1644 examples of queen's in sentences

They were a great success; and, as the history of the affair became known, the court and the Parisians generally rejoiced in the queen's triumph, and were grateful to her for this as for every other innovation which had a tendency to break down the haughty barrier which, during the last two reigns, had been established between the sovereign and his subjects.

Yet, if regarded in any point of view except that of a financier, he was extremely unfit to be the minister at such a crisis; and the queen's acuteness had, in the extract from her letter which has been, quoted above, correctly pointed out the danger to be apprehended, namely, that he might lower the authority of the king.

A fruit-woman took possession of the queen's bed, as a stall to range her cherries on, saying that to-day it was the turn of the nation; and a picture of the king was torn down from the walls, and, after being stuck up in derision outside the gates for some time, was offered for sale to the highest bidder.

In the first days of her frenzy she raved up and down the courtyard declaring herself guilty of the queen's murder.

[x]; but Leicester owed his safety more to cross winds, which long detained and at last dispersed and ruined the queen's fleet, than to any resistance which, in their present situation, could have been expected from the English.

In the 4th year of the Queen's reign he was joined with the Lord Treasurer Burleigh, in promoting a peace with Spain; in which trust he was so successful, that the High Admiral of Holland was sent over by the States, of the United Provinces, to renew their treaty with the crown of England, being afraid of its union with Spain.

Newgate, Fleet, Marshalsea; King's Bench, Queen's Bench. bond; bandage; irons, pinion, gyve, fetter, shackle, trammel, manacle, handcuff, straight jacket, strait jacket, strait-jacket, strait-waistcoat, hopples^; vice, vise.

A wife that can move, uncle, cool, and calm, and lofty, like an air balloon; wearing her dresses as if she was made for them, and her jewels as if she didn't know she'd got them on; looking as much at home in the Queen's drawing-room as she does in her own.

Each was eager to contribute his finest gems to form the Empress's necklace,a necklace which was to make its appearance under auspices as favorable as those of the famous Queen's Necklace had been unpropitious.

'I have here the Queen's pardon.

Sir Robert Rawlinson, the sanitary expert, who was called in to inspect Windsor Castle after the Prince Consort's death, reported that, within the Queen's reign, "cesspools full of putrid refuse and drains of the worst description existed beneath the basements....

(In Ellery Queen's Mystery magazine, July 1950)

Amongst these was a man of somewhat higher social standing than the rest, a tradesman, and member of the Dublin Council, the notorious James Carey, who not long afterwards turned Queen's evidence, and it was mainly through his evidence, supplemented by that of two others, that the rest of the gang were convicted.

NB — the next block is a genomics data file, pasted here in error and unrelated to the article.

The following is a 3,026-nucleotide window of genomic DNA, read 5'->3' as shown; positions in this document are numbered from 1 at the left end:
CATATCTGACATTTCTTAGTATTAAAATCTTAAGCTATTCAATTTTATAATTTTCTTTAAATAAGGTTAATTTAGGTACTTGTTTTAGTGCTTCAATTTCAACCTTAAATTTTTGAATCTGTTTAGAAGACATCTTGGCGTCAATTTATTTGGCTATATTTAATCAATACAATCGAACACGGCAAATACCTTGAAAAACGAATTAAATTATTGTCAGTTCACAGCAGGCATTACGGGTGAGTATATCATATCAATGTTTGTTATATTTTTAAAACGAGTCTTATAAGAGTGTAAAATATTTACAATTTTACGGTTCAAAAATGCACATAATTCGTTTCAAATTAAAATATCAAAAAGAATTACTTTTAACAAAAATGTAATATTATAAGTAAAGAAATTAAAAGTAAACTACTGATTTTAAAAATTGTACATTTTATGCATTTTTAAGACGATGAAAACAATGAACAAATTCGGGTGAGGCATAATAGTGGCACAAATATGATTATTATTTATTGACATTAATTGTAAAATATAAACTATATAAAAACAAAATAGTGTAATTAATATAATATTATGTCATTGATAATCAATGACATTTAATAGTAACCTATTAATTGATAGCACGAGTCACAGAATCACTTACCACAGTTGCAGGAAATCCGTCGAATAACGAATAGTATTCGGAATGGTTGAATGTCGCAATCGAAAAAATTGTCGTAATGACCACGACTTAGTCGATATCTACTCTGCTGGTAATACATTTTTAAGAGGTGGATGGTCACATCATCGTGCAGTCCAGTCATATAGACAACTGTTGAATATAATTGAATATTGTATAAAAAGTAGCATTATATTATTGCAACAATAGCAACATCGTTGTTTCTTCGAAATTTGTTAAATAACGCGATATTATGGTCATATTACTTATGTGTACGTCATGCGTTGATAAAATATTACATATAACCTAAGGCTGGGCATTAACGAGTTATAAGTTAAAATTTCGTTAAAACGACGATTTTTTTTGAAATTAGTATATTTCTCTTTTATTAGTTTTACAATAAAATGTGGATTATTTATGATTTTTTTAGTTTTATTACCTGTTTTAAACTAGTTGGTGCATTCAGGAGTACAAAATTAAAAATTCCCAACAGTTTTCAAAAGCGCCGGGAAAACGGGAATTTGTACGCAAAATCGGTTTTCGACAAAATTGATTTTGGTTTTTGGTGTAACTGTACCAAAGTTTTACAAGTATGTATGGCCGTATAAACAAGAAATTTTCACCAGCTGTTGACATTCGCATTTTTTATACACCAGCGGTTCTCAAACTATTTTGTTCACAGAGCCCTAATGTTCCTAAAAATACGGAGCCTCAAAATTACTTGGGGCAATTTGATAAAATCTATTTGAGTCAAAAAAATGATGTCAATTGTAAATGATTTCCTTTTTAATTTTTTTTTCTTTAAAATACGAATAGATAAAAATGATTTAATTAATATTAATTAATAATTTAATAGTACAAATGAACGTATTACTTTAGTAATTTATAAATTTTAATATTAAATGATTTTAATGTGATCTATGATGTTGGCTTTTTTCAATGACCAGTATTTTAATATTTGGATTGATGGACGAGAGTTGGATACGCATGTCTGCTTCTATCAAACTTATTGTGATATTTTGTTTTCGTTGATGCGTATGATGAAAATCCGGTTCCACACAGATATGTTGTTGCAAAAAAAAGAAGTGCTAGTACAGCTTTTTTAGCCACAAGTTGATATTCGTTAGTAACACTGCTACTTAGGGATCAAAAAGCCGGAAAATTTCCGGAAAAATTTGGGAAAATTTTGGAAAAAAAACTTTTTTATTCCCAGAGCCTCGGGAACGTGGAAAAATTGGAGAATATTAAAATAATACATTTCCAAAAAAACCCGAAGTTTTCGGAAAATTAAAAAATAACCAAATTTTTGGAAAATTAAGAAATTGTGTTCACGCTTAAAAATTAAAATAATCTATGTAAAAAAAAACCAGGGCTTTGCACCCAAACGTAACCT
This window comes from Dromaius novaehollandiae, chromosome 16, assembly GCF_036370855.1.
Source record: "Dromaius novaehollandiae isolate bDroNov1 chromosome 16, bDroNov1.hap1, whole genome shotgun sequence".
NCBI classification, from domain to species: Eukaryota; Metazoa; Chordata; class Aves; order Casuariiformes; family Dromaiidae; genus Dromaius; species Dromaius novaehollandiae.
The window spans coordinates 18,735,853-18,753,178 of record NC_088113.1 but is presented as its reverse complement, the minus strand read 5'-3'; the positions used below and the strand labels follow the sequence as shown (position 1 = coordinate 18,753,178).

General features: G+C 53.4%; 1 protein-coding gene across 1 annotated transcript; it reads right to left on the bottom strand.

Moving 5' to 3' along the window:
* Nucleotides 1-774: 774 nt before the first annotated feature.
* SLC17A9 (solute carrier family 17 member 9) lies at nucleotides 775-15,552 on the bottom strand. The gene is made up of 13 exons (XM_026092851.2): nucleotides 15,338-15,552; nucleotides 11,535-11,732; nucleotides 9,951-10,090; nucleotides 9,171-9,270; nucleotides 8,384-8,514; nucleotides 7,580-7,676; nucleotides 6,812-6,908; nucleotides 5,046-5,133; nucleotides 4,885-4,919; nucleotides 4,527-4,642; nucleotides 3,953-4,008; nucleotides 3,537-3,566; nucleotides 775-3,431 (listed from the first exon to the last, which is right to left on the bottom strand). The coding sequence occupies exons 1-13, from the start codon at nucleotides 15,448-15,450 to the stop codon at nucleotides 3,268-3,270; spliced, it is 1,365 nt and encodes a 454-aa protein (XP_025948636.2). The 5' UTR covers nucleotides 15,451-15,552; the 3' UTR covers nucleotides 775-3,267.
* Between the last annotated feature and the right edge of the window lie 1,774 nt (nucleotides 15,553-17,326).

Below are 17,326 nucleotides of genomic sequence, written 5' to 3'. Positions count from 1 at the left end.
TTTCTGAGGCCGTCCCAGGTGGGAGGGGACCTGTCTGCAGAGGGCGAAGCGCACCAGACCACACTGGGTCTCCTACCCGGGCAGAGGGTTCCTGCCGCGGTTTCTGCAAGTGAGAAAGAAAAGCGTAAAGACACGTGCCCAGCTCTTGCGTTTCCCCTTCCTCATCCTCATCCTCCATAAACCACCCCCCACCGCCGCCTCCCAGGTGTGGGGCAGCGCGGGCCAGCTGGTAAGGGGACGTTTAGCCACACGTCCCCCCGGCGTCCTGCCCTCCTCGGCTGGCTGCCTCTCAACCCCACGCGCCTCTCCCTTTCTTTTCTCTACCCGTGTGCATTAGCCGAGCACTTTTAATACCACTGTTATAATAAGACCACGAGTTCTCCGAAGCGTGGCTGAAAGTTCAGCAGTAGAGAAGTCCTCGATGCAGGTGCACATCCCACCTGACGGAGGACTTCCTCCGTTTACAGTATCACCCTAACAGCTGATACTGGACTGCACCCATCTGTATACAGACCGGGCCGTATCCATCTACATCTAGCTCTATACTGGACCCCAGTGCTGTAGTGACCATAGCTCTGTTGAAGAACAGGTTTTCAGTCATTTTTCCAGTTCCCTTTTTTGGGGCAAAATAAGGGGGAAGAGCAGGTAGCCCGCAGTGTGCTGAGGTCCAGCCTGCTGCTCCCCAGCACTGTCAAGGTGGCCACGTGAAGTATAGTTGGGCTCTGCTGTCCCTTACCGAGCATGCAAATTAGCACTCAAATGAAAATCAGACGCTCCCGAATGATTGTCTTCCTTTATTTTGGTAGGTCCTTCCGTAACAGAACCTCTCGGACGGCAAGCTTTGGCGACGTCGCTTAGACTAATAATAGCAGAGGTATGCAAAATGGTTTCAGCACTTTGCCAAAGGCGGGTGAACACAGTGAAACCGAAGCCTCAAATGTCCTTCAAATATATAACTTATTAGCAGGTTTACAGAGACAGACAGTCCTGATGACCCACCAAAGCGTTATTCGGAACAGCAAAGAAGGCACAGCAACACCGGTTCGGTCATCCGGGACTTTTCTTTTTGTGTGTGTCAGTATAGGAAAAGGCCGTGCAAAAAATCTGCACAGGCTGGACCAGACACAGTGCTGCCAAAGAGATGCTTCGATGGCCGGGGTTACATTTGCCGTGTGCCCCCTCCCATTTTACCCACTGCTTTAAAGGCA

This noble lord, in a letter dated September 10, 1712, addressed to Mr. Prior, while he was the Queen's minister, and plenipotentiary at the court of France, pays him the following compliment; 'For God's sake, Matt.

Mr. Dennis, by the instances of zeal which he gave for the Protestant succession in the reign of King William, and Queen Anne, obtained the patronage of the duke of Marlborough, who procured him the place of one of the Queen's waiters in the Custom-house, worth 120 l. per annum, which Mr. Dennis held for six years.

"Sire," said she to the czar, "the Faubourg St. Germain regards your majesty's zeal in the queen's behalf with great jealousy.

We organised a compact Socialist party, defeated a Liberal Government, took the reins of office, andafter a Queen's Speech in which her Majesty addressed her loyal Commons with a plainness of speech never before (or since) heard from the thronewe brought in several Bills of a decidedly heroic character.

Such, now, was the Queen's devotion that there was no favour she would not have gladly showered on the Comtesse; but to all such offers Madame turned a deaf ear.

At midnight, when her stalwart champions were sleeping in their beds, the police, crawling over the roofs of the houses in Prince Michael Street, and descending into the Queen's courtyard, found it a very simple matter to complete their dastardly work.

It was a heavy, old-fashioned "queen's arm," with no unusual marks, as I thought; but upon a silver plate, let into the hollow of the butt, I found, coarsely and strongly engraved, "JOAB BRYCE, 1765.

MELVILLE, WHYTE-, novelist; his novels were chiefly of the hunting field, such as "Katerfelto" and "Black, but Comely," though he wrote historical ones also, such as "The Queen's Maries" (1821-1878).

The political situation created by the Queen's death was both perplexing and menacing.

" "Your land-loving Aldermen find their way from a Queen's cruiser to the shore, more easily than a seaman of twenty years' experience;" returned the other, without giving the burgher time to express his thanks for the polite offer of the other.

"The wilful sorceress is no niggard in accommodating her followers," said the mariner, observing the manner in which the Queen's officer was employed.

"YesCourt of Queen's Benchha!

1644 examples of  queen's  in sentences